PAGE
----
Monday, 22 October 2012

Data Week

Well this quickly turned in to data month! We started the year by collecting data from all of the students in the secondary school and some from the primary school. As mentioned ina previous post, we collected information on physical measurements, computer use, daily habits, homework, reading, religion and much much more.  The idea was that we would work towards a display of 'Who we are' in September 2012 which is now currently up in the schools reception. A gallery of photos is included below! When I say we, I mean the different subject areas in the school. We really wanted a cross curricular project that showed the relevance of data collection and analysis across the curriculum!

Who, what and why?

So the English department were keen to find out about students reading habits as students got older and the things that eventually stop people from reading. There were some interesting results that did show how reading time decreased as homework demands increased.

The French department were keen to find out about languages spoken at home and the influence this has on students. They have processed and displayed the data too!

Mr Podbury in Geography collects information every year on summer holiday travel and it is remarkable to see how far we spread out during these holidays and our collective distances travelled.

For History, we included a spot test on the student body's knowledge of world leaders with the intention to look for patterns. Actually, whilst in general students got a little better at this as they got older, we found know patterns between people from different nationalities. We also did some PSCHE/History work on discovering our political persuasion which included a lovely exercise in weighting our different views according to how strongly we felt. This is shown in a display of diamond 9 diagrams.

Students in ICT lessons collected data on there typing speeds and there were various exercises in the Primary school too. Students in maths lessons processed lots of the other data to make a variety of different 'infographic style' displays about who we are in September 2012.

Building Charts

Just recently, and as part of our whole school data project' year 7 stuendts have been exploring both bar an pie charts trying to get them to show information as clearly and as interestingly as they can! We docided that this year we were going to build these charts out of things before we drew them. We started with multilink cubes but went on to make a series of bar charts out of piles of books! See below for some pictures.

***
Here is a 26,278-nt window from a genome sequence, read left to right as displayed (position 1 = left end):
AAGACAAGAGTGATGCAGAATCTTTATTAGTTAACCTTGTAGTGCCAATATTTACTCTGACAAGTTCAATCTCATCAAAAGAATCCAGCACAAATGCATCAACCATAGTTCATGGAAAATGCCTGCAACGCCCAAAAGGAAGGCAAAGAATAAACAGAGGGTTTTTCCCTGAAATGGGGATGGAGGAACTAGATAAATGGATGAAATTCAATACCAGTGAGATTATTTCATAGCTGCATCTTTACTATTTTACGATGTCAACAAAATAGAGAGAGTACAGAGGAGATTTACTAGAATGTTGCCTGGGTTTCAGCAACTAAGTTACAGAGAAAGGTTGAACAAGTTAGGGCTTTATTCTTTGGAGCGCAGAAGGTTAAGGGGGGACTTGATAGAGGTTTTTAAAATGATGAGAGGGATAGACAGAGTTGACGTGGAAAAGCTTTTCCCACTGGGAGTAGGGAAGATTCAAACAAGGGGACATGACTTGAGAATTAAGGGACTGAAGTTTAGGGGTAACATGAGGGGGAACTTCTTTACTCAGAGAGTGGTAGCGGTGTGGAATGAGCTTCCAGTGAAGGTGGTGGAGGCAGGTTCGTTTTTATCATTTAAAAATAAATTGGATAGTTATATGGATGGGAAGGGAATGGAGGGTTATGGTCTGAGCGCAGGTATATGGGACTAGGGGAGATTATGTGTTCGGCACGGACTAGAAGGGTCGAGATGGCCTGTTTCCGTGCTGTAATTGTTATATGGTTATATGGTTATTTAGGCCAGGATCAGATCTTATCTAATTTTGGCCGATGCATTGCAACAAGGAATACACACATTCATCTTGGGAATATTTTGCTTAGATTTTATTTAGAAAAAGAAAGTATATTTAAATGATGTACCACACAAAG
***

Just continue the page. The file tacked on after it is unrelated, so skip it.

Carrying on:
With pie charts in particular, there is something much more intuitive about actually building them and this can lead nicely in to the discussion about how we define parts of circles. Even if circles are not specified from the beginning, students often find a circle the best way to show the information which is terrific!

Building Bar charts

Building Pie charts and Bar charts out of books

Some particular examples and their observations!

This bar chart shows the number of books read in a year by different year groups going from year 7 to 13 from left to right! Whilst year 8 stand out as being in to their books it it the last two bars that really stand out with years 12 and 13 arguing that they have so little time left for reading!

That theory is backed up by this graph that shows minutes spent doing homework on a particular Thursday evening. This on goes from year 13 to 7 from left to right!

4D Scattergraphs

The current media machine is full of beautiful infographics - variations on classic graphs and clever combinations of graphs and images. The great skill as the consumer is to look beyond how attractive these graphics can be and towards what they might actually tell you! There are some super examples and one of our favourites is 'Information is beautiful!' Anyway, as part of our whole school data project, some year 11 students set about creating some of their own! The challenge they faced was to create something that was good to look at and contained as much information as possible! So here we have, the 4D Scattergraphs. They are scattergraphs of height against armspan for students in our school. One graph for girls and one for boys. The points (butterflies in the case of the girls!) get larger to denote students in different year groups and the points are coloured according to the nationality of the students.

Infographics have been a bit of a theme in recent years. have a look at 'Olympic Circles' and 'The Rice show' to see some of the activities we have done before!